wonderfully crafty friends: Woollenflower

Crafty friends are the best! They inspire and nourish our crafty selves and never ask you to justify your stash or time spent in crafty pursuits. They don’t even blink at the inch thick layer of dust and other neglected household duties because it doesn’t even need saying that crafts are way more important than dusting. One of the things I’ve missed most about Melbourne was the group of crafty friends I met with regularly, The Richmond Knitters. In an ideal world Melbourne would be as close as France is or all my knitting friends would decide that they too would love to come and live in the UK. I am extremely lucky that two of my crafty friends from Melbourne live in Scotland now and that’s really not too far away from me to travel. One of those is Jules or Woollenflower as she’s known on Ravelry.

I don’t think I ever mentioned how we originally met on here. It tickles me a bit when I think of it because Jules and I met in a kind of a crafty blind date kind of a way. Sonia had been telling me that I absolutely must meet her friend Jules because we loved the same kind of thing and Katie had been telling Jules that she should meet her friend Melanie because we loved the same kind of thing. We ended up meeting one Monday at the Richmond Knitters knit night and instantly hit ot off. Well, why wouldn’t we? We both love tweed and woolly (some would say scratchy) yarn and soft muted colours. Since then we have spent time dyeing with logwood and woad and mostly sitting, drinking tea, eating cake, chatting, knitting and laughing. Isn’t it lovely that you can have reminders of good times with crafty friends? Every time I touch or look at the yarns we dyed together I’m reminded of those times. Mmmm, woad dyed yarn. Dyeing with woad still feels like magic alchemy whenever I think of it. When you think about it though, friendship is a kind of magic alchemy too. I must revisit woad sometime maybe I’ll investigate getting some woad plants.


Jules has recently set up her online shop selling the colourwork cowls and Harris Tweed pouches which went down an absolute storm at the Edinburgh yarn festival, in fact they sold out. Here’s the webaddress of her shop http://woollenflower.bigcartel.com

I am lucky enough to be the proud owner of three of her cowls, photographed here quite badly and I apologise profusely for not doing them justice.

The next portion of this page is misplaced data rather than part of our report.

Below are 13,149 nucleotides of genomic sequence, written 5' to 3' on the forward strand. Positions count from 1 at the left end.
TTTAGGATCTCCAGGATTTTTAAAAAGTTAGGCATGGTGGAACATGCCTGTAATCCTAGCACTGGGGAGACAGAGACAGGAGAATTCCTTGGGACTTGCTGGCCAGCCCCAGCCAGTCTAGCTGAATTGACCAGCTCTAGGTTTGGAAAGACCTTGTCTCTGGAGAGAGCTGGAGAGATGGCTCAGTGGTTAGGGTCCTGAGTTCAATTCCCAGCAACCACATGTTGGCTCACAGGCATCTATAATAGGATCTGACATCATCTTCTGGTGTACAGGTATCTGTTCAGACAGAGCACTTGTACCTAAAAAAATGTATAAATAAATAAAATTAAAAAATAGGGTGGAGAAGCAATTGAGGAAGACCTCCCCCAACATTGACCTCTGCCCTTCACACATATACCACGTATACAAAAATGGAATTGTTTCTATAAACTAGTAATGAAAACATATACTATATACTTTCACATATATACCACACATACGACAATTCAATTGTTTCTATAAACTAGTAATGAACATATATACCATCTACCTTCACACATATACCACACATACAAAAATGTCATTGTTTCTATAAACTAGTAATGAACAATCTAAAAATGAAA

They are warm, stylish and beautifully made, how on Earth could I resist? I managed to narrow it down to three but that was hard work believe me. I know that Jules puts in a lot of work in sourcing the right materials for her pouches and cowls and the attention to detail and quality are very evident. I’ll be buying some of her tweed pouches when they come back in stock but I promise to play nice and let the other people have some too. Though I’m sure I could find a use and justification for one on every colour of both the cowls and pouches without trying too hard.

Jules has a professional background in horticulture and this inspires her work. She’s a talented and enthusiastic natural dyer and her photography of plants and landscape are breathtakingly beautiful. Check out her blog and you’ll see I’m right. She is also a generous and patient teacher of knitting techniques having worked in several yarn shops in Melbourne as a knitting teacher. I’m envious of those knitters in Glasgow, Edinburgh and surrounding areas that can readily access her knitting classes at Fluph and Ginger Twist Studios and those in Melbourne who’ll be attending her classes at the Craft Sessions.

Jules and I have discussed more dyeing sessions in the future and I’m currently saving avocado skins and walnut shells for that very purpose. There will of course be blog posts about our future dyeing sessions when they occur. I’d like to try dyeing more fibre with plant dyes in the future I think.

I will be working this weekend but I wish you all a wonderfully crafty weekend, perhaps with some time spent with wonderfully crafty friends.